PARK CITY — A Utah resident and Olympic gold medal winner accused of sexually abusing a child has admitted to lesser charges as part of a plea deal that spares him jail time.
James "Jimmy" Edmond Shea, 52, pleaded guilty Thursday in Summit County's 3rd District Court to two counts of sexual battery, a class A misdemeanor, court records show. In exchange for his guilty pleas and as part of a plea bargain, prosecutors agreed to recommend two years of probation instead of jail time.
Judge Richard Mrazik agreed to follow that recommendation and sentenced Shea immediately after he pleaded guilty last week. Mrazik also ordered an evaluation that will determine Shea's risk of reoffending and issued a no-contact order barring him from getting in touch with the victim.
He admitted he either knew or should have known his behavior toward a preteen girl would "likely cause affront or alarm," court records say. He was originally charged with smacking or hitting the girl's buttocks, in addition to other sorts of inappropriate touching, according to court documents.
Shea originally faced an additional charge that carries the potential of prison time. Prosecutors agreed to drop the count of aggravated sexual abuse of a child, a first-degree felony, in exchange for his guilty pleas.
In a letter submitted to the court, the girl wrote she was confused the first time it happened and later became terrified as the touching progressed.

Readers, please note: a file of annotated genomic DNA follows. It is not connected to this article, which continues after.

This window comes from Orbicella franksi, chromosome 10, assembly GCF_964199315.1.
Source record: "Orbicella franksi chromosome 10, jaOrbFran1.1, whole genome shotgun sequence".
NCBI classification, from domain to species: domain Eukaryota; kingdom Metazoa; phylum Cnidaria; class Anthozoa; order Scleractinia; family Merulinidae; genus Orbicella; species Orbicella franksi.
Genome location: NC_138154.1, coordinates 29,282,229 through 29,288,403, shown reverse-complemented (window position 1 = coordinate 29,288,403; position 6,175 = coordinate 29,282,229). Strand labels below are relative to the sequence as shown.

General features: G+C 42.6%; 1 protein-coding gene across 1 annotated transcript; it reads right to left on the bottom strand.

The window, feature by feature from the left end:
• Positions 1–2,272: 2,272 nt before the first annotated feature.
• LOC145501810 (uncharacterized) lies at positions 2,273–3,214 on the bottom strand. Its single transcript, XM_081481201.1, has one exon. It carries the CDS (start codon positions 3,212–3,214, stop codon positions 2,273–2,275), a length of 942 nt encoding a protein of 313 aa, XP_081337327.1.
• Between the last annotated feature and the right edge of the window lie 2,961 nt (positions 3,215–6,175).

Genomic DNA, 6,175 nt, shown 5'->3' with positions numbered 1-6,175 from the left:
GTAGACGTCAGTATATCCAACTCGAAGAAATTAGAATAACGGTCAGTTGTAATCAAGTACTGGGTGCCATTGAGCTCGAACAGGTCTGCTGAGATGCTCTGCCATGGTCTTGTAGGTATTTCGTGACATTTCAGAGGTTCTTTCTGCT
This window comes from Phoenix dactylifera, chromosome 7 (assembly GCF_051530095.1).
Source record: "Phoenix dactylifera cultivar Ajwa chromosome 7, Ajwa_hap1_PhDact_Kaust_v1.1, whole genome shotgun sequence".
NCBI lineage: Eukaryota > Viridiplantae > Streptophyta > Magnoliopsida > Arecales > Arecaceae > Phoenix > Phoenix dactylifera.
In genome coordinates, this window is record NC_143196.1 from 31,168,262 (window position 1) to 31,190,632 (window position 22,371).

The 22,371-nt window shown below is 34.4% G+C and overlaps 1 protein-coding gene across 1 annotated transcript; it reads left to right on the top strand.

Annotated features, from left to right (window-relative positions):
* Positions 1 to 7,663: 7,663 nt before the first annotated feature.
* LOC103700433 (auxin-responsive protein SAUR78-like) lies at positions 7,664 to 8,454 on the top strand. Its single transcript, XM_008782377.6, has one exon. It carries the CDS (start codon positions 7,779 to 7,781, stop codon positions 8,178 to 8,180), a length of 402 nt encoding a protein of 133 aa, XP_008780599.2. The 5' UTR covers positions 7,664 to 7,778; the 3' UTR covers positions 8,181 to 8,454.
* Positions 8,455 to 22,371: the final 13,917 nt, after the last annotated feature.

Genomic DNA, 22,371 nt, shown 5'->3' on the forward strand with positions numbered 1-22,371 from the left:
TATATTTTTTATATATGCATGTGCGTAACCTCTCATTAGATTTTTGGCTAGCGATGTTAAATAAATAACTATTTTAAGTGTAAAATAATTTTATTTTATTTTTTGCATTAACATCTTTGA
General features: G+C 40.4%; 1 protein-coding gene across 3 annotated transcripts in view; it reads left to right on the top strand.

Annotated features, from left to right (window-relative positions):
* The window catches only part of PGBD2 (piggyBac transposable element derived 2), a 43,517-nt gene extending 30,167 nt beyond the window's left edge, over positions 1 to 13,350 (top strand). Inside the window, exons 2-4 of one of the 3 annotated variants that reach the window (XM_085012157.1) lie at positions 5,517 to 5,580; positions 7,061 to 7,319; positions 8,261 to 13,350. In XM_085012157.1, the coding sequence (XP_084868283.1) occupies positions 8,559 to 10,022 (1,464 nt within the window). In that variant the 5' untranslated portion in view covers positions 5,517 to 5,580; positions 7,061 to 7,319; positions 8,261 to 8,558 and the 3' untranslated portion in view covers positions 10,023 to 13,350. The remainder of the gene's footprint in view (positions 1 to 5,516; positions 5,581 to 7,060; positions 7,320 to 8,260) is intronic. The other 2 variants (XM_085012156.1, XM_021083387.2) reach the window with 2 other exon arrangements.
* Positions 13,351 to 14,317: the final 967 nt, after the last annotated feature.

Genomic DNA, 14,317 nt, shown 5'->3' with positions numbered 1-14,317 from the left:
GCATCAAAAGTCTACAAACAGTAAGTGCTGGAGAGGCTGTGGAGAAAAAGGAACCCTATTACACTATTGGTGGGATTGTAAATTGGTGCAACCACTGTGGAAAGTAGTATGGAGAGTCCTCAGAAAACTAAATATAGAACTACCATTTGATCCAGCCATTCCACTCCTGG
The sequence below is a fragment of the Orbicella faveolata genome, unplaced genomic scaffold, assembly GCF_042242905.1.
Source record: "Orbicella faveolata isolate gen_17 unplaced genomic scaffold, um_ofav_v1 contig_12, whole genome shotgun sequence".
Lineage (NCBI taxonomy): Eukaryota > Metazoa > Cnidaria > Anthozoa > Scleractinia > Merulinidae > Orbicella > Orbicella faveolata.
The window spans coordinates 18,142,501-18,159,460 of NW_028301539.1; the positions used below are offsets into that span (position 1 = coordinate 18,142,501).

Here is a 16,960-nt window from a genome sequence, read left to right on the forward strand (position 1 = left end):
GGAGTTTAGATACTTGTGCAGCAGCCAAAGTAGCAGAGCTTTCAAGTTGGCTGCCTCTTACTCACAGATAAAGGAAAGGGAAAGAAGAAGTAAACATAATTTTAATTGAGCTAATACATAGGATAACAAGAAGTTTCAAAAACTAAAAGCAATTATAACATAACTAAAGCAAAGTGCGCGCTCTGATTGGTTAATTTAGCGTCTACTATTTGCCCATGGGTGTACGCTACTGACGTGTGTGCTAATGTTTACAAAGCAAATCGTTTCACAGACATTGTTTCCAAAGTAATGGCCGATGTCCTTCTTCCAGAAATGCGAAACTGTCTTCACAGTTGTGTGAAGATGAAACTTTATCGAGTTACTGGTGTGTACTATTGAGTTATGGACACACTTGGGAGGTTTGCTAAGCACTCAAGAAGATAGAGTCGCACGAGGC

"I feel like this experience will scar me for the rest of my life," she wrote in a victim impact statement. She said the experience made her scared to speak with boys or male teachers, leaving her depressed and not wanting to go to school or participate in sports.
The girl's mother said she hopes her daughter can find closure and begin to heal, and that Shea gets the help he needs.
"I am just so proud of my brave girl for having whatever it is inside her be strong enough to stand up for herself and not let this keep happening to her," the mother wrote.
The girl's mother praised the Children's Justice Center that supports Utah's child victims.
"I didn't really understand how this amazing entity existed for our community and I wanted to say how grateful I am to them," she said.
Defense attorney Rudy Bautista reiterated Tuesday that nothing his client did was for sexual gratification and that he patted the girl to hurry her along.
He said the outcome is favorable for his client, allowing Shea to avoid the possibility of an unfavorable jury verdict, although Bautista said he believes a jury would have ruled in Shea's favor. His client didn't try to lie about his behavior, he said.
"It was simply that it wasn't anything done for sexual gratification. And looking back, he decided to take the plea deal because it avoids the risk of trial and uncertainties of it, but it also lets him acknowledge that he should have known that it would cause alarm," Bautista said. "And with that, he learned his lesson from this and is looking forward to moving forward in his life, and hoping that everyone can as well."
Bautista said his client is serving court probation, which is less stringent than formal supervision requiring constant check-ins with probation officers.
Shea won a gold medal in skeleton racing at the 2002 Winter Olympics in Salt Lake City.